In 1959, the "Thunder Tigers" made their conversion on F-86 Daggers (Taiwanese name of the Sabre) and flew their routine with 11 aircraft. Later in April the team was invited to the World Congress of Flight at Nellis AFB, USA, where "Thunder Tigers" pilots flew nine F-86F Sabres borrowed from USAF Williams AFB, Arizona. The borrowed Sabre aircraft weared the Republic of China (Taiwan) Air Force markings. During their American stay, they performed three other displays before returning home.
In 1967, the team converted on to the Northrop F-5A Freedom Fighter. The American originated aircraft was replaced in 1975 by the Northrop / AIDC F-5E "Chung Cheng" fighter built under license by the Taiwanese Aeronautical Company.
On November 1st, 1988, the "Thunder Tigers" transitioned to the new Taiwanese-built AT-3 jet training aircraft. At that time, the pilots of the team were drawn from instructors of the Air Force Academy located in Tainan. Initially they flew six planes, but the following year the team increased to its present count of seven aircraft. The "Thunder Tigers" received their current paint scheme in white, blue and red colors and began to use similar colors for their smoke generators.
 
Superb formation
(Courtesy ROCAF via web)
Bomb burst artist view
(Artist view DR)
The "Thunder Tiger" team in action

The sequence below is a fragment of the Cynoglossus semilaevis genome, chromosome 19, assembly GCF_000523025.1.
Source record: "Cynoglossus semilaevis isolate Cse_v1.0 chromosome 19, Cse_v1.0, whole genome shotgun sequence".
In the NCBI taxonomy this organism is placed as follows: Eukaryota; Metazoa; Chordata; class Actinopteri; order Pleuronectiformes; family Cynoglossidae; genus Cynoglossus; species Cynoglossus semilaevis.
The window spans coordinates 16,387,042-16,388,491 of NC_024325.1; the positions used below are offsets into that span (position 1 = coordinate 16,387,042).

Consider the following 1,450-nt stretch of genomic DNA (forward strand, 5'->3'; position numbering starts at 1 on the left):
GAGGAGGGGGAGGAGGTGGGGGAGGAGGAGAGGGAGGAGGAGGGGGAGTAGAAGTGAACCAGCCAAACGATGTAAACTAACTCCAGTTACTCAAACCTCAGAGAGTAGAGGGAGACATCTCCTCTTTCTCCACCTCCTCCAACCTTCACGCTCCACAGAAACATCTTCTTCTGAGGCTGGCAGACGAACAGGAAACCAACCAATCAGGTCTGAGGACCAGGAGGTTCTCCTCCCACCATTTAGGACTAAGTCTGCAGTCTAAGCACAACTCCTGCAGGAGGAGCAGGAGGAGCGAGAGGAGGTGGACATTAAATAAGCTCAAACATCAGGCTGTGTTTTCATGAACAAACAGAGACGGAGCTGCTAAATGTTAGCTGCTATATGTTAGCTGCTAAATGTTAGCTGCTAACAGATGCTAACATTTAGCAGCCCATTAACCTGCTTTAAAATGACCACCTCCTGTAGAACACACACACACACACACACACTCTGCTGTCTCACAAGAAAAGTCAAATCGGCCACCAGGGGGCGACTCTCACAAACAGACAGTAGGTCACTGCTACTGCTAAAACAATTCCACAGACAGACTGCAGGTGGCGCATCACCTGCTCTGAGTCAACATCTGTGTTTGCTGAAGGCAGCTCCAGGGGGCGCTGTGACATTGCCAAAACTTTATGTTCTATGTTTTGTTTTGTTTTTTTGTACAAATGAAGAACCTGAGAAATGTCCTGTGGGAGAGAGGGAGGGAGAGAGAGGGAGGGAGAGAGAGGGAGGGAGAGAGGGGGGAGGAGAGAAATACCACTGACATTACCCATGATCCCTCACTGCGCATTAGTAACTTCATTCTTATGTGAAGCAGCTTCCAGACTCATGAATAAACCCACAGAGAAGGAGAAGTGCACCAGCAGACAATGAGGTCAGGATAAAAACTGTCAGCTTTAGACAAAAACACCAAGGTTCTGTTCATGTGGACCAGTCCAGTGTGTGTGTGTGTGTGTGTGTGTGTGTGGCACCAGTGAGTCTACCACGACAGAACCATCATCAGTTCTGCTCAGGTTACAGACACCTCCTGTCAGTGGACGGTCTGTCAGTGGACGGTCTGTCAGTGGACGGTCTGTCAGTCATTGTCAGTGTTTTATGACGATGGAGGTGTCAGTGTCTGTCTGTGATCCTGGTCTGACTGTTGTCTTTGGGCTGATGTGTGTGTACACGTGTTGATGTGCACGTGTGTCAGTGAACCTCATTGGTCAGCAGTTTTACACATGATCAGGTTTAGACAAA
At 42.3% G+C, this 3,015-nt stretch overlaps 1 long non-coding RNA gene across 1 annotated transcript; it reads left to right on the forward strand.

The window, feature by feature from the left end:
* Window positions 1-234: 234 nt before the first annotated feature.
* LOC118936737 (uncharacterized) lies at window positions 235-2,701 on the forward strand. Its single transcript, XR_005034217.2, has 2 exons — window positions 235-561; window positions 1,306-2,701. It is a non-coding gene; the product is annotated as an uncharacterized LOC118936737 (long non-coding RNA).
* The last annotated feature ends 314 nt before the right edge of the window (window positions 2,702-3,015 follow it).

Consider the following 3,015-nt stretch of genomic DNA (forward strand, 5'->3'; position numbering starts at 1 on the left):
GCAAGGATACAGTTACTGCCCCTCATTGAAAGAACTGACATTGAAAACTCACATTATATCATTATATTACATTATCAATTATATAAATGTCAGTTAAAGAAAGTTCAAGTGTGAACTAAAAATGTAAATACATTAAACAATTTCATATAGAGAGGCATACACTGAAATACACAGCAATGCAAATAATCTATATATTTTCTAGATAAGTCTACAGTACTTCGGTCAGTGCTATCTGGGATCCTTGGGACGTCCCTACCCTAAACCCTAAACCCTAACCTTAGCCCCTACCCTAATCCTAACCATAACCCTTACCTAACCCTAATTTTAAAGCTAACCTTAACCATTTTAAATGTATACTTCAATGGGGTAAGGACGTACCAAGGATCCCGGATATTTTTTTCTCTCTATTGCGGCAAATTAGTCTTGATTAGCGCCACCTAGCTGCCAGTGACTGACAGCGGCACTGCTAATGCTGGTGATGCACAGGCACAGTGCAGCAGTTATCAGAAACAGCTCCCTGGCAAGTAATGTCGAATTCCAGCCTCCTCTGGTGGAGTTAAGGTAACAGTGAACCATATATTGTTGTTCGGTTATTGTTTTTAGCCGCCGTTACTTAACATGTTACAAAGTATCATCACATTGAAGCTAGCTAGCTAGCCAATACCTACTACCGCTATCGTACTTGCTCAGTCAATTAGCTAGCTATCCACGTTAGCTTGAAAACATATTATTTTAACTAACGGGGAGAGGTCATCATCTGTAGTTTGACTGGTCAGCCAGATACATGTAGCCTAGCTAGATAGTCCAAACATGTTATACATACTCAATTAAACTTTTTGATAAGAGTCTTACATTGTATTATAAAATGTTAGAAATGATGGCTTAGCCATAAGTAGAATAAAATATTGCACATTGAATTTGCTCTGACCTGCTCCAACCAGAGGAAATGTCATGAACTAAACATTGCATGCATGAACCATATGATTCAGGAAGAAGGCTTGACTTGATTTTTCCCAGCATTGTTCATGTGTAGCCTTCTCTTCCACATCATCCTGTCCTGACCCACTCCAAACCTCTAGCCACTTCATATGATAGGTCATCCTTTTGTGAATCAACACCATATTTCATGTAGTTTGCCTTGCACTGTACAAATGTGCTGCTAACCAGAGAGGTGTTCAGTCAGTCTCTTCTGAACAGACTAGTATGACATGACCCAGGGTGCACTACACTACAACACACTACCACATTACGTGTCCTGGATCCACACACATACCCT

(Courtesy ROCAF via web)
Quite simply exotic and splendid
(Courtesy ROCAF via web)
 
Since 1993, the group has been based at the Republic of China Air Force Academy in Gangshan, Kaohsiung.
On June 27th, 1997, during a four-ship barrel roll on a training flight at Kang Shan Air Base, the leader of the team crashed and sadly died in the crash.
To honor the Republic of China centenary in 2011, the "Thunder Tigers" took part in the largest fly past held in Taiwan.
On February 3rd, 2012, two of the "Thunder Tigers" aircraft were involved in a mid-air collision during a training flight. The planes took off from Gangshan Air Force Base at 3:37 p.m. for a formation training and collided 33 minutes later. The left stabilizer of the lead plane was ripped off, but both pilots managed to return and land the AT-3 aircraft safely at Gangshan Air Force base. Another AT-3 training jet crashed near a mountain in Pingtung County in Southern Taiwan, but both pilots ejected safely.
In October 2014, Lieutenant Colonel Chuang Pei-Yuan was involved in a fatal crash while flying an AT-3 owned by the "Thunder Tigers" team on a routine training mission. The team activities were suspended shortly after this crash and all AT-3 aircraft were grounded for major inspections regarding these fatal crashes.
The "Thunder Tigers" flew at Lieutenant Colonel Chuang Pei-Yuan's funeral in November 2014. The next unofficial display was held on November 2016.
Since 2017 the team has resumed its demonstrations, but exclusively within the Taiwanese sector.
Welcoming them on the western side of Europe would be an excellent challenge for the organizers of the RIAT, for example...
 
 
AIDC AT-3 "Tzu Chung" trainer